Using plants to make dyes is an age-old art that will truly make you feel like you’re getting back to your roots (no pun intended). If you are interested in having a more natural home, or interested in the art of homesteading in general, nothing will make you feel more like a pioneer than making your own plant-based dyes. Yet there’s another glaring reason as to why you should considering making your own dyes. Modern synthetic dyes may not be the healthiest chemicals to be putting near our bodies. Studies continue to pop up about the dangers of chemical dyes. ABC News reported that a study done by Rutgers University found the chemical PCB 11, a chemical in yellow dyes that are used for everything from bath towels to notepads, might be hazardous to health. Previous studies linked it to cancer, irritations, birth defects and developmental issues. In 1979, it was actually banned under the Toxic Substances Control Act, but a loophole allows it to make its way into consumer products in lower concentrations. Also, many of the colorants we take for granted like Yellow #5, Blue #1 and Red #40 have been linked to ADHD. Children showed a marked improvement in symptoms after being put on a diet with no food dye additives. Granted, there’s nothing cut and dry about this issue. The study pertaining to PCB 11 needed further research, and plenty of people are around chemical dyes and live healthy, robust lives. But maybe you’d like to err on the side of caution. Or, let’s face it, making your own dye can just be fun. Nothing will give you a sense of self-reliance and rugged competence like making your own dyes out of plants. You’re probably wondering where to start. It’s easier than you think. Common plants from the produce aisle can be cut down to make basic dyes. You might also consider wild foraging if you really want to get back to nature, or starting a garden with some of these dye ingredients. Below is a guide for what plants will produce which color to get you started. This isn’t an exhaustive list, but it contains some of the most popular and easily accessible natural items. Brown: Dirt. No, this isn’t a plant, but if you want a full color spectrum you’ll have to get creative with all sorts of natural dyes. This one is good for mixing with water and using as a natural paint. Beetroot skin can also work as a brown dye for fabrics. Purple/Red/Pink: This is where some basic berries will come in handy. You can use strawberries, cherries, huckleberries, blackberries, elderberries, black currants, red currants and raspberries. You can also use beets, roses, pomegranates, hibiscus, day lilies and basil leaves. Blue: This one is obvious. Go get some blueberries. You can mix the juice with some distilled vinegar. You can also use purple grapes, indigo, red cabbage and elderberries. Grey: For this one, you can use wood ash. White: Chalk or talcum powder work for white. Yellow: Onion skins are a pretty popular option for yellow. Turmeric, sunflower petals, bay leaves, dandelion flowers, marigolds and celery leaves also work. Green: This is probably the easiest. You can use artichokes, spinach, peppermint leaves, lilacs or just plain grass. Orange: Some common ideas are chili powder, paprika and carrots. Now that you know where to find your natural colors, there are several ways to use them. You can make natural paints, dye clothes, make a temporary tattoo and even stain wood.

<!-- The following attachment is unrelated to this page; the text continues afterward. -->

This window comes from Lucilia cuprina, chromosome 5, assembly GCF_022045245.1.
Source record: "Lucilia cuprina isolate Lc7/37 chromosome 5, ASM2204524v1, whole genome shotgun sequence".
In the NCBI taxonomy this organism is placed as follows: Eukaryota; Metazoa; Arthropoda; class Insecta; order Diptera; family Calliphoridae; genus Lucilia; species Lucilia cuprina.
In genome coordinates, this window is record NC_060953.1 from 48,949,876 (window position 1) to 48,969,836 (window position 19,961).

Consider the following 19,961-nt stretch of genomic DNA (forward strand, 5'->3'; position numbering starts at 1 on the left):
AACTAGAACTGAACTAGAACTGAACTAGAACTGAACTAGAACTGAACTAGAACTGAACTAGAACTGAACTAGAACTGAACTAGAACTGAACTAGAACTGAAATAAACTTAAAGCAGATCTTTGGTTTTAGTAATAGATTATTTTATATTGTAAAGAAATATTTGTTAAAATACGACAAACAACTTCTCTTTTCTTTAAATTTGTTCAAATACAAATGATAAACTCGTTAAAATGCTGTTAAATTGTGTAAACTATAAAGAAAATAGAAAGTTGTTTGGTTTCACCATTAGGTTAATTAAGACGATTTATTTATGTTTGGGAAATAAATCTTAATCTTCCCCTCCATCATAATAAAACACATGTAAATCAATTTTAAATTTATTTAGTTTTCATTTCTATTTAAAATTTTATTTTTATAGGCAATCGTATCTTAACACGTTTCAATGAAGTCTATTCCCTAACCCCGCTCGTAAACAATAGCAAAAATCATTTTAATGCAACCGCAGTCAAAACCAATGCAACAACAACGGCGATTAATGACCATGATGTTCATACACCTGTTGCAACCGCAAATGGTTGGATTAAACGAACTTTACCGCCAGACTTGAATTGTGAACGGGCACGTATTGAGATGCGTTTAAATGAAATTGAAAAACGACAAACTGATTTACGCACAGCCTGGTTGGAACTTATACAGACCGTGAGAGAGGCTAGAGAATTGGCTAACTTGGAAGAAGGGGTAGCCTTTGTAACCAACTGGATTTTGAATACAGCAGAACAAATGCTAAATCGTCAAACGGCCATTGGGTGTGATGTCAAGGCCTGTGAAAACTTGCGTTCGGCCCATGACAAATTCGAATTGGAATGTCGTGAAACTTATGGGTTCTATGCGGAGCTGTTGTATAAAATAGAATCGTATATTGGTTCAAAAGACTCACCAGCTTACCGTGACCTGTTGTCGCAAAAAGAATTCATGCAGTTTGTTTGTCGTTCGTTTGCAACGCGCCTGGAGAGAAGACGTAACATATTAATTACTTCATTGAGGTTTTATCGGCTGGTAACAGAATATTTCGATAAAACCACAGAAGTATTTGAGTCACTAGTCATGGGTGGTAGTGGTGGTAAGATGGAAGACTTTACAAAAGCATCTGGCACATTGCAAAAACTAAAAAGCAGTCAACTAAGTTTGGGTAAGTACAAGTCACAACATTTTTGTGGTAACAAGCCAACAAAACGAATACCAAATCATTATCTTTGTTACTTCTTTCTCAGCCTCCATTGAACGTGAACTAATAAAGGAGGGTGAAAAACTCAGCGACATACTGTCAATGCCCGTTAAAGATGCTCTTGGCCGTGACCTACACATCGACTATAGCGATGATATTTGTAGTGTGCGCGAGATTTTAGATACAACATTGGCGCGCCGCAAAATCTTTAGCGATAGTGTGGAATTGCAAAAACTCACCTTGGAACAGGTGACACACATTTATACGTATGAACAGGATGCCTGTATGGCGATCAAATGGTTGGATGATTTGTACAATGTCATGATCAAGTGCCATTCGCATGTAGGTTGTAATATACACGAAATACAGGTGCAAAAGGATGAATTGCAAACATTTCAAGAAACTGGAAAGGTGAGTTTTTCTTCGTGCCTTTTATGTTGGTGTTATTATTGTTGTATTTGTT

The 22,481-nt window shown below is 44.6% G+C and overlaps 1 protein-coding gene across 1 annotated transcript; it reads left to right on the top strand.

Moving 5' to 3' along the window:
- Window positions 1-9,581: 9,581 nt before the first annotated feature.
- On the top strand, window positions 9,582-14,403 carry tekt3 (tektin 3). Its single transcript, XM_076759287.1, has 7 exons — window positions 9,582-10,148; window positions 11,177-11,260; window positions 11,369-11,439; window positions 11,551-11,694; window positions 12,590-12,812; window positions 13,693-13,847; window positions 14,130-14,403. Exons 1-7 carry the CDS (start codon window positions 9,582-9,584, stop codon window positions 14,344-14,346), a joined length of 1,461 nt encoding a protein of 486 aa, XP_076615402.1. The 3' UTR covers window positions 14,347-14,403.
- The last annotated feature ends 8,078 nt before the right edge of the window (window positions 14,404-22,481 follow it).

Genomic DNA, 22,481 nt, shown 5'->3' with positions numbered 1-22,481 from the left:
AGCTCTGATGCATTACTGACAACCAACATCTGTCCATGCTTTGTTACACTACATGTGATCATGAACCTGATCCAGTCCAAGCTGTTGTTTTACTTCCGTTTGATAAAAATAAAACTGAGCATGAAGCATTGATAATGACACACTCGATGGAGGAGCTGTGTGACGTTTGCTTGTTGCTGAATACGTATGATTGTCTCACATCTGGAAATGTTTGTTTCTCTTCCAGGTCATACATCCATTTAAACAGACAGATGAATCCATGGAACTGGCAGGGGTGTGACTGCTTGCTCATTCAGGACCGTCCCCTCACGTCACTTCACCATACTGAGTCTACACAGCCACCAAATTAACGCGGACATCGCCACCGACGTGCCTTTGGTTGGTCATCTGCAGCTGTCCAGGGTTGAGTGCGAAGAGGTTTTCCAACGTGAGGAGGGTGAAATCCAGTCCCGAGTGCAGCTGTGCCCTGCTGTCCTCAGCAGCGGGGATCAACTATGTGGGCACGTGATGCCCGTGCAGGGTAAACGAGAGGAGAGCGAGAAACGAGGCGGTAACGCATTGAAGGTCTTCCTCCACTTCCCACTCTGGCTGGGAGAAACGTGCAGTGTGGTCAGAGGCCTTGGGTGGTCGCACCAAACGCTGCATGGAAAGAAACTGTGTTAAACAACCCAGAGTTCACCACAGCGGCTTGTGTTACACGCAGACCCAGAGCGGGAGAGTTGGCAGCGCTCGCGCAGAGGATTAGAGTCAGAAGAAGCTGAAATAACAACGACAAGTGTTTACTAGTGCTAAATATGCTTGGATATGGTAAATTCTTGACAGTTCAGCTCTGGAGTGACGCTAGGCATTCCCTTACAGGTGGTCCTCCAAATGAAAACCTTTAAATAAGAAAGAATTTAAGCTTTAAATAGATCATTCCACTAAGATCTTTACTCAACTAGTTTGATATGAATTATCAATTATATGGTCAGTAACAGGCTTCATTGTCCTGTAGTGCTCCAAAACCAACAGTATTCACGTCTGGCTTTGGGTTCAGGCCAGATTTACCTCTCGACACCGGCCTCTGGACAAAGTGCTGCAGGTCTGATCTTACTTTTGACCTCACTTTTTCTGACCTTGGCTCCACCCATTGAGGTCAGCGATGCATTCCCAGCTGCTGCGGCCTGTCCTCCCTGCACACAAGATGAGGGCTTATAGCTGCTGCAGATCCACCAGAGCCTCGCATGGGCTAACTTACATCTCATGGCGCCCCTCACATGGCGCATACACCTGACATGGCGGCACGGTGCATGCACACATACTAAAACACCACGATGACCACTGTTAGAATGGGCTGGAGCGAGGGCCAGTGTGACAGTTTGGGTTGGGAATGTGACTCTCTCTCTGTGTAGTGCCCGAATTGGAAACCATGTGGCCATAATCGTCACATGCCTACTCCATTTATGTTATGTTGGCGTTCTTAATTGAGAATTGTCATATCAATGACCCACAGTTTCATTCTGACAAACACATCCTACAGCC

How to make natural paints
For harder materials like chalk or charcoal, you’ll want to grind the material down to a fine powder. You then mix that with some egg yolks for a classic tempera paint method. The egg yolks will need to be combined with a bit of vinegar and water. The yolks will bind the paint pigment to any surface. Berries can be crushed and strained to make a juice and will paint like a watercolor. Dry materials like onion skins will need to be simmered in a pot until you can see the dye released into the water. Then you’ll strain out the plants and paint with the water. Many paints will also go on a certain color and dry another color. You’ll need to experiment, but that will be half the fun.
How to dye fabrics with plantsThis technique is surprisingly versatile. You can use it to dye clothes, yarn and basic fabrics. Natural fabrics like cotton, wool, muslin and silk work best. You’ll have a wide array of materials to work with. This project is a bit of a process, but it should be worth it when you’re done.
- Start by prepping the material so that it takes up the dye. For berry juice, you’ll want salt, and for other plants, you’ll want vinegar. Use a ½ cup of salt to eight cups cold water and one part vinegar to four parts cold water. Place the fabric in the mixture for an hour to soak. Rinse with water.
- Now you’ll prepare the dye. Put twice as much water as your plant into a pot. Simmer for one to two hours. You’ll want a dark color in the water. Strain the plants out of the water.
- Now add the fabric to the water and simmer on low heat for an hour, mixing occasionally.
- Wash the fabric in cold water. Expect some bleeding as the excess dye leaves the fabric. Then let it dry naturally in the sun.